Answer: An institutional staff member, student-athlete or prospective student-athlete who knowingly engages in the underlying conduct that ultimately results in a violation of Bylaw 10.1-(b), is deemed to have been "knowingly" involved in the violation itself, regardless of whether the institutional staff member, student-athlete or prospective student-athlete knew such conduct would result in an academic misconduct violation. As such, knowledge is generally presumed.

Question No. 8: Should an institution report a misconduct violation when a prospective or enrolled student-athlete or an institutional staff member commits an academic offense (e.g., cheating on a test, plagiarizing, cheating with another student)?

Answer: An academic offense should be handled by the institution in accordance with institutional policies and procedures applicable to all students and prospective students and should not be reported to the NCAA, unless the academic offense subsequently results in an erroneous declaration of eligibility, and the student-athlete competes on behalf of the institution.

Question No. 9: What constitutes an "erroneous declaration of eligibility?"

Answer: An erroneous declaration of eligibility occurs when academic misconduct results in an institution certifying a prospective or enrolled student-athlete as eligible when he or should would otherwise have been ineligible for competition.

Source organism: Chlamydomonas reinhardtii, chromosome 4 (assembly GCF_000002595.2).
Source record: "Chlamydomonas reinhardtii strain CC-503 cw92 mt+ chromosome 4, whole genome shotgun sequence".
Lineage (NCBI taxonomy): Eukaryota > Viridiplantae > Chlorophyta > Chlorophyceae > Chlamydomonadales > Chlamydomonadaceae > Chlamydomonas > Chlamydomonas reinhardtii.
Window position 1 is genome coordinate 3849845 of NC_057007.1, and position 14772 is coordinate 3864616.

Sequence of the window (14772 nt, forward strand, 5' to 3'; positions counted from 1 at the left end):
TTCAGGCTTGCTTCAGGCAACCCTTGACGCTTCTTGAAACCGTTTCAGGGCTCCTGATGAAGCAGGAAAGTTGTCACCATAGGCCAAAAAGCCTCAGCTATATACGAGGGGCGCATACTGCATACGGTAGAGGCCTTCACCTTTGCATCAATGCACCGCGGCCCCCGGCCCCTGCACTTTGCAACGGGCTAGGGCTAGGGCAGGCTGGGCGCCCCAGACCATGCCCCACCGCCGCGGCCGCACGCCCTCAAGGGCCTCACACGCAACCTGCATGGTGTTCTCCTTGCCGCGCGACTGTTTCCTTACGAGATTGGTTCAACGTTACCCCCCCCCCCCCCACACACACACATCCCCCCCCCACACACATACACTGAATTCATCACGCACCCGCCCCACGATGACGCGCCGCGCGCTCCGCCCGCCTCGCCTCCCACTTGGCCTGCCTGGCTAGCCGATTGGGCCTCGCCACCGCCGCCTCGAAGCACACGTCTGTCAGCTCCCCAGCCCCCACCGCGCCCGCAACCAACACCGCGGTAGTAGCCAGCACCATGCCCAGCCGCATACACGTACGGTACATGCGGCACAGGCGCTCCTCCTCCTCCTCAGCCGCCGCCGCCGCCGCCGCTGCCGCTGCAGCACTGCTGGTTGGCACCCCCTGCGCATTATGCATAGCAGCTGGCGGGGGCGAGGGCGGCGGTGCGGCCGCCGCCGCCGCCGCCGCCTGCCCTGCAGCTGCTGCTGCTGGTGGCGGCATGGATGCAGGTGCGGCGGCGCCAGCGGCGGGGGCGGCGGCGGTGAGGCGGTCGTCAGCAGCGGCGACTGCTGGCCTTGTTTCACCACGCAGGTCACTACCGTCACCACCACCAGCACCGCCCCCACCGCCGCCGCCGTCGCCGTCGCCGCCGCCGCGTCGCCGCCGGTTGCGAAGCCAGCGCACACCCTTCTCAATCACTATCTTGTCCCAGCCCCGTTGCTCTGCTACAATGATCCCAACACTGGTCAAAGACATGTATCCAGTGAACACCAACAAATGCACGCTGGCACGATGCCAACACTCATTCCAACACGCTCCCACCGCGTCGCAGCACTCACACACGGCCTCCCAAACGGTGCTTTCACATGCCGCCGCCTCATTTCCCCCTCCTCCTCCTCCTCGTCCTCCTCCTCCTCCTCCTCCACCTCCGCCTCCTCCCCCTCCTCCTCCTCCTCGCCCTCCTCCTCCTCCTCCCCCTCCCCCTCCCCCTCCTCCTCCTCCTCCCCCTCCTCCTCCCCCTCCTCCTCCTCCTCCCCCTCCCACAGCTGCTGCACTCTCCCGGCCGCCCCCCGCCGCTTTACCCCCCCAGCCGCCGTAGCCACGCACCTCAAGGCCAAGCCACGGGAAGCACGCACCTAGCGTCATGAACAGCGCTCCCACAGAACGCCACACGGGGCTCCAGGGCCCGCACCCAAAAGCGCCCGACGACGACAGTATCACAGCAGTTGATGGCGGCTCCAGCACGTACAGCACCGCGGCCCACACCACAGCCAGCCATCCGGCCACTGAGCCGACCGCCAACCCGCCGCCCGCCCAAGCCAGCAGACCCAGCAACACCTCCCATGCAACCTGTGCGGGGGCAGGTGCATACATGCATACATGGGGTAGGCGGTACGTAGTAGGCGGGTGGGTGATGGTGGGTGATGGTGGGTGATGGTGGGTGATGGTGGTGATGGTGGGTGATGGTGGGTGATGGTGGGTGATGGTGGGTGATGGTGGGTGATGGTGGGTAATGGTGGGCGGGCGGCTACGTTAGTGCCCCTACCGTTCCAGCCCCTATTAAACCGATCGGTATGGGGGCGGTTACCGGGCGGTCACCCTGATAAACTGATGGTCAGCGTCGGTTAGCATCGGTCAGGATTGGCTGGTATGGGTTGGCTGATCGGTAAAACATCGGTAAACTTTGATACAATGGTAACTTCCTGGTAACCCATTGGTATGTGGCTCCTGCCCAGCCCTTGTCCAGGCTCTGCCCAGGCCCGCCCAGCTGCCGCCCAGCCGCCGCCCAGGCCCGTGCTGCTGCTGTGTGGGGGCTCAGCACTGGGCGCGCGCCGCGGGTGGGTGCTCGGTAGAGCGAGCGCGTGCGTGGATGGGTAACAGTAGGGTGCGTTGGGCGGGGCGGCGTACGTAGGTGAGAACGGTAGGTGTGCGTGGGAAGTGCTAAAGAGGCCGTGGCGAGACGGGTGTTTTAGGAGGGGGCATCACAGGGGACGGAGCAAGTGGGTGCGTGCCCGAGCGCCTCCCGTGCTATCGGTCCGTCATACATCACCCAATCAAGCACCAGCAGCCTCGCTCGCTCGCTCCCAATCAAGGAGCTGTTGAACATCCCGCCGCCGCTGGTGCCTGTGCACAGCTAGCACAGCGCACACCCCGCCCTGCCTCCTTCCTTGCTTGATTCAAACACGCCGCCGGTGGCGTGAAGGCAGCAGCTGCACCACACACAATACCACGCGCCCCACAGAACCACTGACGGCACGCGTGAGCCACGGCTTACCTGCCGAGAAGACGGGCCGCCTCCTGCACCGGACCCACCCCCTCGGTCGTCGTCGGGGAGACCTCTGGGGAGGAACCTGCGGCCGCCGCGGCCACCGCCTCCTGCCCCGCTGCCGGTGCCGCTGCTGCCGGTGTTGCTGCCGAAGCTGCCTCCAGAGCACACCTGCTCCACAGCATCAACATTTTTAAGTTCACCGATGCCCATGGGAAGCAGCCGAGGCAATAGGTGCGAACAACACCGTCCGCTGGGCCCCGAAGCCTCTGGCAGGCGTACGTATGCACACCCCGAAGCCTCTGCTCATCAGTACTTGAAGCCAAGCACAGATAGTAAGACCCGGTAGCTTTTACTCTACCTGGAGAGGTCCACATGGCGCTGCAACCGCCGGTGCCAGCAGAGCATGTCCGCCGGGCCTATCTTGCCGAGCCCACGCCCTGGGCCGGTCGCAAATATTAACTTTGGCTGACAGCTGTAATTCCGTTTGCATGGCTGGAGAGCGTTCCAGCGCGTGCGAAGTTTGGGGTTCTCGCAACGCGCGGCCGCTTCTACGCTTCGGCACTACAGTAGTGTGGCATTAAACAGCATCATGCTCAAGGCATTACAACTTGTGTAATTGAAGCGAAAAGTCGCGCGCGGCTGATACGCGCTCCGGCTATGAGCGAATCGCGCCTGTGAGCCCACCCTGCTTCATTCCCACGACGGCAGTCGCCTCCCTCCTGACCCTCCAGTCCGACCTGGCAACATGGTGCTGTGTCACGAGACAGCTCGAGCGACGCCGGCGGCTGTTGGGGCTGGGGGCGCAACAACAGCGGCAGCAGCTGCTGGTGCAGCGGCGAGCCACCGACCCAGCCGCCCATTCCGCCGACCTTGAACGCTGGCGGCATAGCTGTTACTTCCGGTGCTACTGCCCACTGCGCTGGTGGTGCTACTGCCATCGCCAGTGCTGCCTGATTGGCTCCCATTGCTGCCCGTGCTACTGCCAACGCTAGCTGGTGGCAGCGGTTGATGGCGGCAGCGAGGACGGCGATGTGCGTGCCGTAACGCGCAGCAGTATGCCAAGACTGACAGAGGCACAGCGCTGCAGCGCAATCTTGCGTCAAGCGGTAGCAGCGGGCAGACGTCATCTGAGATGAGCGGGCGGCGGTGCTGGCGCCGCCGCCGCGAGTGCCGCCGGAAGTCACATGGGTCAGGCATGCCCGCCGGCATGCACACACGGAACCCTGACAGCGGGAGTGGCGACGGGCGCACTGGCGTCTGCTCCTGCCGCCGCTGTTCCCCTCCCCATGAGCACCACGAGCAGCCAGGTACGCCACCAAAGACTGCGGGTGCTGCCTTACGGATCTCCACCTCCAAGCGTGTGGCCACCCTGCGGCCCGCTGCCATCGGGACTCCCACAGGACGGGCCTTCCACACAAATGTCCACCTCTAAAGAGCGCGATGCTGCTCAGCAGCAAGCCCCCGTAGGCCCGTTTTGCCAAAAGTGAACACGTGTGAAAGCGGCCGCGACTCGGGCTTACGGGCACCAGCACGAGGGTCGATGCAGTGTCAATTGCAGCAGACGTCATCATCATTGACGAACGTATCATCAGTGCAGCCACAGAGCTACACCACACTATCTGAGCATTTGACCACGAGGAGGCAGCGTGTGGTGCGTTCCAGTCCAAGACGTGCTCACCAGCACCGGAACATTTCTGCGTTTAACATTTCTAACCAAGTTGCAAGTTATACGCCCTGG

Question No. 10: What if the prospective or enrolled student-athlete was erroneously declared eligible but did not subsequently compete on behalf of the institution?

Answer: The academic offense should be handled by the institution in accordance with institutional policies and procedures applicable to all students and prospective students and should not be reported to the NCAA as a violation.

Question No. 11: If an institution concludes after an investigation that no "academic misconduct" occurred, does that mean that no other violations of NCAA legislation have occurred?

Answer: No, the student-athlete may have received impermissible benefits.

[References: Bylaw 10.1-(b) (unethical conduct) and an official interpretation (4/16/14, Item No. 10-c)]

Notice about Educational Columns:  Educational columns and hot topics are intended to assist the membership with the correct application of legislation and/or interpretations by providing clarifications, reminders and examples.  They are based on legislation and official and staff interpretations applicable at the time of publication.  Therefore, educational columns and hot topics are binding to the extent that the legislation and interpretations on which they are based remain applicable.  Educational columns are posted on a regular basis to address a variety of issues and hot topics are posted as necessary in order to address timely issues.


References
 
Legislative References
Div. Number Title
I 10.1 Unethical Conduct.
Other
References Interpretations: 1
Interpretations: 0
References Educational Columns: 0
Educational Columns: 0
Proposals: 0